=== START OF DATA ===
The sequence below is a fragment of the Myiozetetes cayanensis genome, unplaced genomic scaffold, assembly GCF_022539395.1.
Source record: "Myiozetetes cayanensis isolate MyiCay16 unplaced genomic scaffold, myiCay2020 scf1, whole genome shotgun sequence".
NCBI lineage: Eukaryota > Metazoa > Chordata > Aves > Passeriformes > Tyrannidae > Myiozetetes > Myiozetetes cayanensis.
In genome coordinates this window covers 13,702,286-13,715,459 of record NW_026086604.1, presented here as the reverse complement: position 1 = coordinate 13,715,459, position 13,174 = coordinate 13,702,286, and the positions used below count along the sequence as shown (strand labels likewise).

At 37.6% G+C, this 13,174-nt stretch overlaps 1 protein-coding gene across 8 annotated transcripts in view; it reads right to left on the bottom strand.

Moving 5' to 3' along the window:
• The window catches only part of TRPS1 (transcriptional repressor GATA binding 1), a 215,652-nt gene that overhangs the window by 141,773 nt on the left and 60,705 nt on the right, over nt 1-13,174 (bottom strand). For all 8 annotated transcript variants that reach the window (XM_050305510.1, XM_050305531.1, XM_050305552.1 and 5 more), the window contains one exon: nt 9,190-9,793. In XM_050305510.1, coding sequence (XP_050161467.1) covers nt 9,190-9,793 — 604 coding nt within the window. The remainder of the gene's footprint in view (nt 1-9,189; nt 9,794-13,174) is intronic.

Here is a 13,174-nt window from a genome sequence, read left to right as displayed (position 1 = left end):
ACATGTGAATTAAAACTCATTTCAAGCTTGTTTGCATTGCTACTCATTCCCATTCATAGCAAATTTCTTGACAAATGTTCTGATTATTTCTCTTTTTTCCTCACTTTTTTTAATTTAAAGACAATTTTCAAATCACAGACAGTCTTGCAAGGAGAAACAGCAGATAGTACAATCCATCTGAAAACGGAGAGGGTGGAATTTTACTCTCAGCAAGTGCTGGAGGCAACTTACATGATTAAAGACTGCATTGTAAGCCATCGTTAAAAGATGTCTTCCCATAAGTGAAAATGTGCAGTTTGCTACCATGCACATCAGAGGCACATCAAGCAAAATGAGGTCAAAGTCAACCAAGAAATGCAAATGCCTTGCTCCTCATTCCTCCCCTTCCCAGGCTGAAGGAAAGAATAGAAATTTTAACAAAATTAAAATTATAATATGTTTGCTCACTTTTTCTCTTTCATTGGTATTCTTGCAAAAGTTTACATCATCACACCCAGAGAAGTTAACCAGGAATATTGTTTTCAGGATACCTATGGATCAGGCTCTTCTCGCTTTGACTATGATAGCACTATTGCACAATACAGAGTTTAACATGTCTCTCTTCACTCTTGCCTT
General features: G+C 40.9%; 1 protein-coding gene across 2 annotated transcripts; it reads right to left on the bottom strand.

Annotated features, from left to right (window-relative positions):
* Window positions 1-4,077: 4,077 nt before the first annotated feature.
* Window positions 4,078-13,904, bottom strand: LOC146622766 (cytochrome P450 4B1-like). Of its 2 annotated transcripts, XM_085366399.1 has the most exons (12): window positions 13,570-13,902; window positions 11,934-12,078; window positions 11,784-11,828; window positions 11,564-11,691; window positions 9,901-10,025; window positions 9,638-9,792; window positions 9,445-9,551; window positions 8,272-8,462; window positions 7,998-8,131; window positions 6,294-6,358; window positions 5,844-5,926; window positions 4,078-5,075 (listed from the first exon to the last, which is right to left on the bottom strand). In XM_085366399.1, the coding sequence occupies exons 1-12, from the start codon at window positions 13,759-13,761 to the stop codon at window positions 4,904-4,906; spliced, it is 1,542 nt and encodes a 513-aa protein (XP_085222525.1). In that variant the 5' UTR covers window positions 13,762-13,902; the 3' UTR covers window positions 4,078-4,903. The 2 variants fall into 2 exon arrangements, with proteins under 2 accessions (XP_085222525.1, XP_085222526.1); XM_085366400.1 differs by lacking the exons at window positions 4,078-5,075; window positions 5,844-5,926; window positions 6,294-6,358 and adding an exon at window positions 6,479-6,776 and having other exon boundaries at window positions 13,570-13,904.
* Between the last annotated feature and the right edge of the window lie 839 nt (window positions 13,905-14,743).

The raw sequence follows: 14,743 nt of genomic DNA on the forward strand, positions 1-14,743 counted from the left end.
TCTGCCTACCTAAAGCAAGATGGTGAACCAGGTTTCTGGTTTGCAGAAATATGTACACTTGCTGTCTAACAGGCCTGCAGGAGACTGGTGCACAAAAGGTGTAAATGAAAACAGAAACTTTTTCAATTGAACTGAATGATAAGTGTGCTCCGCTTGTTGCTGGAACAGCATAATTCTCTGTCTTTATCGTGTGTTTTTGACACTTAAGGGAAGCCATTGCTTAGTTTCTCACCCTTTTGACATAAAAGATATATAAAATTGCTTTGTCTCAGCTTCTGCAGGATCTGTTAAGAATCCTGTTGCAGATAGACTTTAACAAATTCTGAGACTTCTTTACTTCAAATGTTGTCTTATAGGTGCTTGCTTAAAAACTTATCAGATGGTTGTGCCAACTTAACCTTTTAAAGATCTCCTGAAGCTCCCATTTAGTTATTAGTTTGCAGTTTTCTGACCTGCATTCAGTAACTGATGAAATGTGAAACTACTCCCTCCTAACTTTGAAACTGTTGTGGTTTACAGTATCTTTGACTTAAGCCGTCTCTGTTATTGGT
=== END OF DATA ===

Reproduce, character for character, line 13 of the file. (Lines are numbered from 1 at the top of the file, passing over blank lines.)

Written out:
* Window positions 4,078-13,904, bottom strand: LOC146622766 (cytochrome P450 4B1-like). Of its 2 annotated transcripts, XM_085366399.1 has the most exons (12): window positions 13,570-13,902; window positions 11,934-12,078; window positions 11,784-11,828; window positions 11,564-11,691; window positions 9,901-10,025; window positions 9,638-9,792; window positions 9,445-9,551; window positions 8,272-8,462; window positions 7,998-8,131; window positions 6,294-6,358; window positions 5,844-5,926; window positions 4,078-5,075 (listed from the first exon to the last, which is right to left on the bottom strand). In XM_085366399.1, the coding sequence occupies exons 1-12, from the start codon at window positions 13,759-13,761 to the stop codon at window positions 4,904-4,906; spliced, it is 1,542 nt and encodes a 513-aa protein (XP_085222525.1). In that variant the 5' UTR covers window positions 13,762-13,902; the 3' UTR covers window positions 4,078-4,903. The 2 variants fall into 2 exon arrangements, with proteins under 2 accessions (XP_085222525.1, XP_085222526.1); XM_085366400.1 differs by lacking the exons at window positions 4,078-5,075; window positions 5,844-5,926; window positions 6,294-6,358 and adding an exon at window positions 6,479-6,776 and having other exon boundaries at window positions 13,570-13,904.